Clinton: Trump 'scapegoating' Muslim parents

Clinton accuses rival of scapegoating the parents of a Muslim soldier who criticized Trump at the Democratic National Convention.

Ben Ariel,

Donald Trump and Hilary Clinton
Donald Trump and Hilary Clinton
Photo: Reuters

U.S. Democratic presidential candidate Hillary Clinton on Sunday accused her Republican rival Donald Trump of scapegoating the parents of a Muslim soldier killed in Iraq, after Trump took issue with remarks the soldier's father made at the Democratic National Convention, Reuters reports.

Trump, in an ABC interview that aired on Sunday, questioned why Ghazala Khan, mother of U.S. Army Captain Humayun Khan, stood quietly by her husband, Khizr Khan, as he took the stage at last week's Democratic convention in Philadelphia.

Trump suggested the mother might not have been "allowed" to speak.

He also rejected Khan's claims that Trump had "sacrificed nothing" for his country, saying he thinks he has made "a lot of sacrifices".

On Sunday, speaking at a church service, Clinton lashed out at Trump and said he had been insulting to a family who had sacrificed so much. She also used the episode to contrast her own religious faith with that of Trump, who has spoken of religion on the campaign trail infrequently.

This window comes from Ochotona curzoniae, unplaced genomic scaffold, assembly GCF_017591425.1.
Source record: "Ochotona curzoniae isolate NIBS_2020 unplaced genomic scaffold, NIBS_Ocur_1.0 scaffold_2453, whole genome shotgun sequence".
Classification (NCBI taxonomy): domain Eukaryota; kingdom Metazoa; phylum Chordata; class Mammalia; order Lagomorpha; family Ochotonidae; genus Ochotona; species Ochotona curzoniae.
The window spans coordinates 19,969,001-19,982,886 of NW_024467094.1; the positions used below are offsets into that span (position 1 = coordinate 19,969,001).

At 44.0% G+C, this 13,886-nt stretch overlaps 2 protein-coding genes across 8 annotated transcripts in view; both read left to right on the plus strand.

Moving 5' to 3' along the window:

"I don't begrudge anyone of any other faith or of no faith at all, but I do tremble before those who would scapegoat other Americans, who would insult people because of their religion, their ethnicity, their disability," Clinton said, according to Reuters.

Earlier on Sunday, Ghazala Khan took up her own defense in an opinion piece in the Washington Post, saying her husband had asked her in advance whether she would want to speak at the convention but she had decided she would be unable to do so on stage because of her pain over the 2004 death of her son.

"Donald Trump said that maybe I wasn't allowed to say anything. That is not true," she wrote. "When Donald Trump is talking about Islam, he is ignorant."

In his interview Trump had cast doubt on why Khan's wife did not speak.

"She was standing there, she had nothing to say, she probably, maybe she wasn't allowed to have anything to say. You tell me," Trump said, according to Reuters.

Trump on Sunday tweeted that Khan's son had died 12 years ago: "Captain Khan, killed 12 years ago, was a hero, but this is about RADICAL ISLAMIC TERROR and the weakness of our "leaders" to eradicate it!"

He also tweeted that he had been "viciously attacked" by Khan at the convention. "Am I not allowed to respond?" he asked.

Meanwhile, Trump's campaign manager, Paul Manafort, said he sympathizes with the Khan family but that their loss is not the issue at hand.

The issue really is radical Islamic jihad and the risk to the American homeland," he was quoted as having said, defending Trump's proposal to suspend immigration from some geographic regions.

"He (Khan) is not the issue. We all feel sorry for what he went through," Manafort added, according to Reuters.




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